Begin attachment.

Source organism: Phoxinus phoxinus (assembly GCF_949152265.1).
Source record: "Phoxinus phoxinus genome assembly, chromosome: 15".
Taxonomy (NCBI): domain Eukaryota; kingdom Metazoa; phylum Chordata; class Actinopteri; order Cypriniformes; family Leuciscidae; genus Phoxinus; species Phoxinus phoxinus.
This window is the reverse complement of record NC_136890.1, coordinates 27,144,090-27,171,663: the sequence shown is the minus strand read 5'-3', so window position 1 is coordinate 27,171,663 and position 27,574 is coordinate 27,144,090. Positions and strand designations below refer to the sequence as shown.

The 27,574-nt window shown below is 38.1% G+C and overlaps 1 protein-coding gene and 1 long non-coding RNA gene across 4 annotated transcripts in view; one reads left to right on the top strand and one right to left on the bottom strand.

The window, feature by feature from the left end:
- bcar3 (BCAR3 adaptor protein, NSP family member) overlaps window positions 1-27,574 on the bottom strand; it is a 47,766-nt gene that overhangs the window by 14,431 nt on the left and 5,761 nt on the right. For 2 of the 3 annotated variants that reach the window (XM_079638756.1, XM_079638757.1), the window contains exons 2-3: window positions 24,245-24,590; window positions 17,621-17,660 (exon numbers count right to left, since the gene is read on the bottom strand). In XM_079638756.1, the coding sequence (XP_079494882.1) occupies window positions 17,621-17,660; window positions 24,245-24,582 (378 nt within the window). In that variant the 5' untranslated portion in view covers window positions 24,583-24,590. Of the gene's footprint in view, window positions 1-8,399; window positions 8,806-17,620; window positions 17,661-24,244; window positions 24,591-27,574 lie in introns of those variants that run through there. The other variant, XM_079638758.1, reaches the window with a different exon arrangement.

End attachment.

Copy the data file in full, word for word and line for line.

Source organism: Phoxinus phoxinus (assembly GCF_949152265.1).
Source record: "Phoxinus phoxinus genome assembly, chromosome: 15".
Taxonomy (NCBI): domain Eukaryota; kingdom Metazoa; phylum Chordata; class Actinopteri; order Cypriniformes; family Leuciscidae; genus Phoxinus; species Phoxinus phoxinus.
This window is the reverse complement of record NC_136890.1, coordinates 27,144,090-27,171,663: the sequence shown is the minus strand read 5'-3', so window position 1 is coordinate 27,171,663 and position 27,574 is coordinate 27,144,090. Positions and strand designations below refer to the sequence as shown.

The 27,574-nt window shown below is 38.1% G+C and overlaps 1 protein-coding gene and 1 long non-coding RNA gene across 4 annotated transcripts in view; one reads left to right on the top strand and one right to left on the bottom strand.

The window, feature by feature from the left end:
- bcar3 (BCAR3 adaptor protein, NSP family member) overlaps window positions 1-27,574 on the bottom strand; it is a 47,766-nt gene that overhangs the window by 14,431 nt on the left and 5,761 nt on the right. For 2 of the 3 annotated variants that reach the window (XM_079638756.1, XM_079638757.1), the window contains exons 2-3: window positions 24,245-24,590; window positions 17,621-17,660 (exon numbers count right to left, since the gene is read on the bottom strand). In XM_079638756.1, the coding sequence (XP_079494882.1) occupies window positions 17,621-17,660; window positions 24,245-24,582 (378 nt within the window). In that variant the 5' untranslated portion in view covers window positions 24,583-24,590. Of the gene's footprint in view, window positions 1-8,399; window positions 8,806-17,620; window positions 17,661-24,244; window positions 24,591-27,574 lie in introns of those variants that run through there. The other variant, XM_079638758.1, reaches the window with a different exon arrangement.